You can see Annie Moore before or after a tour of the abandoned hospital on Ellis Island, as your ticket gives you free access to the museum:

Behind-the-Scenes Hard Hat Tour of the Abandoned Ellis Island Hospital


3. Gertrude Stein Statue

Gertrude Stein

The Gertrude Stein statue is one of five sculptures in Bryant Park. The statue was installed in 1992 and is actually based on a model made by the sculptor, Jo Davidson, in Paris in 1923. The statue’s close proximity to the New York Public Library is reflective of Gertrude Stein’s great literary contributions as an American author and patron of the arts. The sculpture was a gift of Dr. Maury Leibowitz, vice-chairman and president of Knoedler-Modarco Galleries.

Gertrude Stein was a highly esteemed American writer and she is known for incorporating Cubism into her writings. Tender Buttons is one of her well-known works which implements fragmentation and abstraction to an extreme. Stein’s home in Paris doubled as a salon in which she influenced leading artists and writers during the Cubist movement such as Ernest Hemingway and Pablo Picasso.


4. Frances Hodgson Burnett Memorial Fountain

Image via Flickr by gigi_nyc

The Frances Hodgson Burnett Memorial Fountain, a sculpture and fountain of a serene garden, was dedicated in the spring of 1937 to Frances Eliza Hodgson Burnett. It was created by sculptor Bessie Potter Vonnoh inspired by one of Burnett’s most renown books, The Secret GardenThe intimate scene depicted in bronze is of a girl holding a bowl and a boy playing the flute next to her as they are surrounded by swallows. The scene is based on the characters of Mary and Dickon from The Secret Garden. The fountain is located at the southern end of Conservatory Garden in Central Park, between 103rd and 106th streets along the eastern perimeter of Fifth Avenue.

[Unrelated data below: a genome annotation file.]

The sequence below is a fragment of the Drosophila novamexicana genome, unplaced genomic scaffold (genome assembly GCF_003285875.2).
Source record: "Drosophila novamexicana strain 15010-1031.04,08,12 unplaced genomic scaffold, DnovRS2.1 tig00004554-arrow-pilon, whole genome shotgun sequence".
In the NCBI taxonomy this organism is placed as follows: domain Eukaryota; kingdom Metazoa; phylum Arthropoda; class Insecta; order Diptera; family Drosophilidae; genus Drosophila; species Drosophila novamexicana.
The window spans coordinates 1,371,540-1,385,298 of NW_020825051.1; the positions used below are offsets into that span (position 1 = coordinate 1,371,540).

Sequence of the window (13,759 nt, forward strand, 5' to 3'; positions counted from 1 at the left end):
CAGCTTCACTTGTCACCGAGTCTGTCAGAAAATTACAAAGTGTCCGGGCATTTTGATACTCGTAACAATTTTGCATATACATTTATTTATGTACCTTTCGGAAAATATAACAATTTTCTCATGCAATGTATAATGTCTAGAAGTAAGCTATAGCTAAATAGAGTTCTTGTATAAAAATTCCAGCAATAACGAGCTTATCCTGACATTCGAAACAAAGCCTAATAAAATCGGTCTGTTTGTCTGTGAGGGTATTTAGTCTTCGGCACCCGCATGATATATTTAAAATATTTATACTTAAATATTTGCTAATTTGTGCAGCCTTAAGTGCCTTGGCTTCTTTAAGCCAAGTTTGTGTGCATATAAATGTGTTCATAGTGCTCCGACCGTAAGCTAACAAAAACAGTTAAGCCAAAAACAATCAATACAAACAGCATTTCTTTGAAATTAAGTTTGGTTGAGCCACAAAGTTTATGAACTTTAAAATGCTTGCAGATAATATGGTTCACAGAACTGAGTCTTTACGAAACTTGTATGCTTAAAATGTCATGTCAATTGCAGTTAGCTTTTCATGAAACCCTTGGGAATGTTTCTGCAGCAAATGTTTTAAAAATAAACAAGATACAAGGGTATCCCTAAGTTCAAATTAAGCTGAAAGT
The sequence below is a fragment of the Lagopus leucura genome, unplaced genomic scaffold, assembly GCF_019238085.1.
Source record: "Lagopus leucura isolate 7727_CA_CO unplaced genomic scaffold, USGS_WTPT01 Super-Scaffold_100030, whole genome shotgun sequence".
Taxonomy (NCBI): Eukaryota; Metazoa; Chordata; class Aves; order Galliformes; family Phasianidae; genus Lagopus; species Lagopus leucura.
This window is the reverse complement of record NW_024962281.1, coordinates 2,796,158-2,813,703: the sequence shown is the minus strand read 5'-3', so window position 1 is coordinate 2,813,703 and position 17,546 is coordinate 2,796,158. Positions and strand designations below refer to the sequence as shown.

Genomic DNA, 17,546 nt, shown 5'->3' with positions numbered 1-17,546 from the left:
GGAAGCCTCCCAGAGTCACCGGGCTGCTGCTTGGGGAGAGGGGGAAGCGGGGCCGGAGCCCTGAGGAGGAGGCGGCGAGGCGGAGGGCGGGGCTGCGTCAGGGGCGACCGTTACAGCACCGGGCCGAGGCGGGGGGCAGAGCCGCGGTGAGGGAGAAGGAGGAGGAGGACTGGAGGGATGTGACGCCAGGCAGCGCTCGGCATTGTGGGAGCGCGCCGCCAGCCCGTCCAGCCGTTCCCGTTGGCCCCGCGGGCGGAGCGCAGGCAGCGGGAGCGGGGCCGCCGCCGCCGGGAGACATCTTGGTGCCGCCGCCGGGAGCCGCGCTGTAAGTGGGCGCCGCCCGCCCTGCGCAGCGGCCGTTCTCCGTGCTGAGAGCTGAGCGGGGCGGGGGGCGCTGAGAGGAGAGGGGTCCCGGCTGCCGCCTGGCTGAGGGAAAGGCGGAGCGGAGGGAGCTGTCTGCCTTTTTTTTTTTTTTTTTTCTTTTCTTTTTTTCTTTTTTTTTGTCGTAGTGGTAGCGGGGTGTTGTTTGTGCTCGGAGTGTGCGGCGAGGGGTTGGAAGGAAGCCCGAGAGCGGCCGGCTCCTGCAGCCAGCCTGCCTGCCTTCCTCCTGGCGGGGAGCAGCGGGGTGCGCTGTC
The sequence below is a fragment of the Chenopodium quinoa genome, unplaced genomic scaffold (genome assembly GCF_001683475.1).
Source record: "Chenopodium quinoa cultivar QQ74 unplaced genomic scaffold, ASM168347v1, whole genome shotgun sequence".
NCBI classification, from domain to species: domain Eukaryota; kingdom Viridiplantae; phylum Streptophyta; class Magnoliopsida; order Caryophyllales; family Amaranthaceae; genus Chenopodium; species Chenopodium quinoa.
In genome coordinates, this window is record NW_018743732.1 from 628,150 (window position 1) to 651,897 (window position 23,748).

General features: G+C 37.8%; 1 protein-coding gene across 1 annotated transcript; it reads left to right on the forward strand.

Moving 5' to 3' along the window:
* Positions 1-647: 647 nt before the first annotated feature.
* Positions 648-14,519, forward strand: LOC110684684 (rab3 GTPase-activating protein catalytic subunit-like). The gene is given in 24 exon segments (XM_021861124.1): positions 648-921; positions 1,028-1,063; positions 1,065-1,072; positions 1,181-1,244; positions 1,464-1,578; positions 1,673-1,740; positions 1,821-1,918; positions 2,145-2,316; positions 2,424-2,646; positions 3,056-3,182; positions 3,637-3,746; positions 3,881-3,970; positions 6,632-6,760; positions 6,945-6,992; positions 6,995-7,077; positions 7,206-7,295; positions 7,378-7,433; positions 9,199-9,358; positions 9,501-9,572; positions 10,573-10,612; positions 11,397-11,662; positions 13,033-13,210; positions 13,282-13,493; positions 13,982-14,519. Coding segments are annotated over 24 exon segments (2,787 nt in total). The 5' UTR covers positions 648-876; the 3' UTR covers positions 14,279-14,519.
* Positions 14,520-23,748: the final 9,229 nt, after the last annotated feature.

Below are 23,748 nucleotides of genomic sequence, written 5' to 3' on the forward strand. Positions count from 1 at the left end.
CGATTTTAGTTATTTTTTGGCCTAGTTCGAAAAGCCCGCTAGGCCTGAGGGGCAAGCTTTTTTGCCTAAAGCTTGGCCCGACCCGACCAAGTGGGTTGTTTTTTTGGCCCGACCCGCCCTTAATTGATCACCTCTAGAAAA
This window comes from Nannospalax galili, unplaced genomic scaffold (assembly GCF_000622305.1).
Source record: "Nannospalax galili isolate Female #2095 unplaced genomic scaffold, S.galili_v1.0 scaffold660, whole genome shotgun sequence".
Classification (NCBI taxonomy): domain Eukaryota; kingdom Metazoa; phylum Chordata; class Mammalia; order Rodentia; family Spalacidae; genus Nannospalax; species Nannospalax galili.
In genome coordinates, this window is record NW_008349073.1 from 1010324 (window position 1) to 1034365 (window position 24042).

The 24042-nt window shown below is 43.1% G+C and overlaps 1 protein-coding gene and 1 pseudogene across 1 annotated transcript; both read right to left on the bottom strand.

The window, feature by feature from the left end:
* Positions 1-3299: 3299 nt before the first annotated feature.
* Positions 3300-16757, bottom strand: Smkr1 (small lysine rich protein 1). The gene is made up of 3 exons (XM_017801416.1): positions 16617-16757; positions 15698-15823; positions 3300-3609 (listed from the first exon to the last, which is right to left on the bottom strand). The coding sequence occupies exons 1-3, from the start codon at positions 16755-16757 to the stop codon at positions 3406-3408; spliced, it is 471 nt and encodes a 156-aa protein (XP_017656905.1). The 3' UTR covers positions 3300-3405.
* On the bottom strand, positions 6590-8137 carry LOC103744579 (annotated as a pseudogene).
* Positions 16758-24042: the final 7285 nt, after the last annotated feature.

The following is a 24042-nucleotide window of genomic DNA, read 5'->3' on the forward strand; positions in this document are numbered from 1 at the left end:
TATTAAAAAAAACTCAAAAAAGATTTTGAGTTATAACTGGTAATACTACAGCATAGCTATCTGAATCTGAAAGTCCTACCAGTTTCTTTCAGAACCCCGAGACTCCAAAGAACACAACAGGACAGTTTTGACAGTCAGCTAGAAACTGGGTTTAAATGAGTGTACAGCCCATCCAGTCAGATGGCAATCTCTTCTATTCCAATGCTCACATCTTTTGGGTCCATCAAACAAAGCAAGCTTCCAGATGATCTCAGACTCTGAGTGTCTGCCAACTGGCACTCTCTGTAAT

Frances Eliza Hodgson Burnett was a British-American children’s book author and playwright. Her most famous works include Little Lord Fauntleroy, A Little Princess, and The Secret Garden. After her birth in Manchester, England Burnett’s family immigrated to the United States where she spent most of her life. She lived her last few years in her home on Long Island.


5. Josephine Shaw Lowell Memorial Fountain

Josephine Shaw Lowell Fountain Bryant Park

Located in Bryant Park on Sixth Avenue between 40th and 41st streets is the Josephine Shaw Lowell Memorial Fountain. The black granite fountain was designed by Charles A. Platt and dedicated on May 21, 1912 as a gift from a memorial committee.

Josephine Shaw Lowell was the first woman to have a major monument in New York City created in her honor. Lowell was a social worker, reformer, and the first female member of the New York State Board of Charities, serving from 1876 to 1889. In 1882, Lowell founded the New York Charity Organization Society, a group devoted to the cooperation of charitable agencies. Lowell believed that charity should not only relieve suffering but also help to rehabilitate the recipient.


6. Golda Meir Sculpture

Golda